If Aunt Flo is nowhere to be found after a round of antibiotics, your meds might start looking awfully suspect. But in reality there are many things that can cause a late period.

Here’s what to know about antibiotics and your period.

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There’s no concrete research that links taking antibiotics to a delayed period. So just because you took a Z-Pak, doesn’t mean your period is going to ghost you.

But limited research does show taking antibiotics for a long time can eff with gut bacteria. And, this *might* play a role in hormone regulation related to your cycle. (Key word: might).

Maybe you just took Amoxicillin for bronchitis or another antibiotic for an uninvited UTI. Your body’s response to the infection itself could be to blame.

Whether it’s a cold, flu, UTI, or another infection, illness and stress can eff with your period. This could include:

  • periods popping up early or late
  • shorter periods
  • heavy bleeding
  • light bleeding

Being on birth control doesn’t cause antibiotics to delay your period, but certain antibiotics can mess with your birth control.

While some docs are suspicious about any antibiotics, the only antibiotic proven to disrupt your birth control is rifampin. Rifampin increases enzymes in your body that break down estrogen faster than normal, which can make your birth control less effective.

If you’re taking rifampin, the National Health Service recommends using additional contraceptives like condoms to prevent pregnancy. The following BC methods can interact with the antibiotic:

  • combined pill
  • progesterone-only pill (aka the minipill)
  • implant
  • patch
  • vaginal ring

If you’re prescribed rifampin for more than 2 months, you may want to switch to a different BC that’s not affected, like an IUD or the progestogen-only injection.

A few medications and treatments that could be causing your period to go bye-bye include:

  • certain birth control pills, injectable contraceptives, and hormonal intrauterine devices (IUDs)
  • some anti-seizure meds and blood pressure medications
  • chemotherapy and radiation treatments (especially for hematologic, breast, or gynecologic cancer since it can destroy estrogen-producing cells and eggs in the ovaries)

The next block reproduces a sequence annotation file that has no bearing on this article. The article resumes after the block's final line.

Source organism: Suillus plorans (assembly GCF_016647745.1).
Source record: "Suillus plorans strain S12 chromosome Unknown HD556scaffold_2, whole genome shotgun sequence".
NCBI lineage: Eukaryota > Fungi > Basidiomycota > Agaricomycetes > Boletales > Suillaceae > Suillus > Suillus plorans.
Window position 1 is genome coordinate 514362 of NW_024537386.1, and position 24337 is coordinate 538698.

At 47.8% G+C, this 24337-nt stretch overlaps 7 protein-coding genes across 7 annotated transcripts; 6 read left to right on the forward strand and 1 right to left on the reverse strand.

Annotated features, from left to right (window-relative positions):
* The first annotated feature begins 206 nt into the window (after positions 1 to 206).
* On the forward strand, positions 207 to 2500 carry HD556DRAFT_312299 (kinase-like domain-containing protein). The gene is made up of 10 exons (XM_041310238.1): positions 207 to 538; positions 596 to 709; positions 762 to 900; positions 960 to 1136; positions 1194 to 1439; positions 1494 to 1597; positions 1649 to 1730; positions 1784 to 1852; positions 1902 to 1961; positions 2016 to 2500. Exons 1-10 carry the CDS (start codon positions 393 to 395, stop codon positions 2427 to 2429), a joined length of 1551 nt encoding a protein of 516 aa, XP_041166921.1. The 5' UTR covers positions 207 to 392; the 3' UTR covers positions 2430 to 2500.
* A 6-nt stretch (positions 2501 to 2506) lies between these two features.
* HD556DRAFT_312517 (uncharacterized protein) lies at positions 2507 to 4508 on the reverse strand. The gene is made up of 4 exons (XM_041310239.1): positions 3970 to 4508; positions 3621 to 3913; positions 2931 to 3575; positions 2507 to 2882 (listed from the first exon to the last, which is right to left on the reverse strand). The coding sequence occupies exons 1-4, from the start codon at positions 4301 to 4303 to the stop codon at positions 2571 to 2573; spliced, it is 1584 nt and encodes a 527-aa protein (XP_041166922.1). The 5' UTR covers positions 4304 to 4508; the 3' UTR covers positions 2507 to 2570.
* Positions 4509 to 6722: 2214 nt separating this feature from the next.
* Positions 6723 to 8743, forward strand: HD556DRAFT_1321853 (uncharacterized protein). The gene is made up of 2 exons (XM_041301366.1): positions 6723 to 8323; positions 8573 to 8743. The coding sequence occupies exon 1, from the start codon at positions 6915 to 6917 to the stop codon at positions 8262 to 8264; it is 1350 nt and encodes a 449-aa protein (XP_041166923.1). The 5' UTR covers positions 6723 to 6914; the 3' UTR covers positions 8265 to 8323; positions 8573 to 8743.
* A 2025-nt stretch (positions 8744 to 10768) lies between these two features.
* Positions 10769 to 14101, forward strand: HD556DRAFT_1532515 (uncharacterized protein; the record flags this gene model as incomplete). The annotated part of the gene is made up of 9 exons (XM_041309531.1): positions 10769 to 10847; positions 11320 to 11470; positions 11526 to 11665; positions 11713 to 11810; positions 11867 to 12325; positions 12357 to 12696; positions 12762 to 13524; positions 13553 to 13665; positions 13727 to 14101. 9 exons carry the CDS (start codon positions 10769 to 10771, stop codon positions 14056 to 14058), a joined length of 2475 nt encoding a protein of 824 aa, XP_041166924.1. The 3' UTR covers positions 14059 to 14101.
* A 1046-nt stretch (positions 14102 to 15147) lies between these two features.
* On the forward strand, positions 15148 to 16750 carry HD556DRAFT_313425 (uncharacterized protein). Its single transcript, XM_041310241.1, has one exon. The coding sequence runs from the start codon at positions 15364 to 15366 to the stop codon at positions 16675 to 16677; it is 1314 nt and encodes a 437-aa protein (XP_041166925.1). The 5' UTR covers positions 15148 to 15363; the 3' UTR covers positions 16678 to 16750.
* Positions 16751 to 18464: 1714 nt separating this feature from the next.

If you’re taking any of these medications and you’re seeing a change in your menstrual cycle, always talk with your doc. Your healthcare professional may decide to switch medications or change the dosage to get your period back on track.

It can be hard to pinpoint exactly why your period isn’t arriving on time. If you’re noticing constant missed or delayed periods, it’s always best to meet up with your doctor to ensure nothing serious is going on.

Other reasons your cycle might be on the fritz include:

  • Pregnancy. Although a missed period can surely indicate a bun in the oven, it’s not always the case. Taking an at-home pregnancy test is a good place to start in order to confirm or deny.
  • Birth control. If you’ve recently made a birth control swap or maybe missed a few doses of the pill, your BC can be the culprit behind a missed period.
  • Body weight. Missing a period is not uncommon if you weigh less than your recommended weight for height. A 2015 study found that low weight is linked with ovulation dysfunctions and being underweight can result in irregular periods.
  • High intensity exercise. If you’ve been hitting the gym extra hard or training for a marathon your period may peace out.
  • Polycystic ovary syndrome (PCOS) or other hormonal imbalances. PCOS can raise some hormones like androgen and insulin. This can result in missed or late periods. Thyroid conditions can also mess with hormones resulting in a delayed period.
  • Other chronic conditions. Crohn’s disease, cystic fibrosis, lupus, diabetes, and celiac disease may contribute to your late period.
  • Menopause or early menopause. Menopause is a natural part of the aging process that causes estrogen levels to decline resulting in less frequent periods. Menopause typically occurs between the ages of 45 and 55, but 1 in 100 women may experience early menopause before the age of 40.

Getting your period back on schedule all depends on what made it go MIA in the first place.

Some basic basic steps you can take to keep things regular include:

  • Destress by practicing relaxation techniques like meditation or deep breathing.
  • Maintain a healthy weight.
  • If you’re a heavy exerciser, take things down a notch and opt for more moderate exercise.

In the end, if your period constantly shows up late, it’s important to have a conversation with your doctor to address the issue and set up a treatment plan.

Your antibiotic isn’t likely causing your period to disappear, but it may be affecting other parts of your body that influence your menstrual cycle. Things like your gut microbiome, being sick, and even stress may create issues with hormones that impact your period.

If your period continues to be abnormal, it’s important to set up an appointment with your OB/GYN to figure out what’s going on.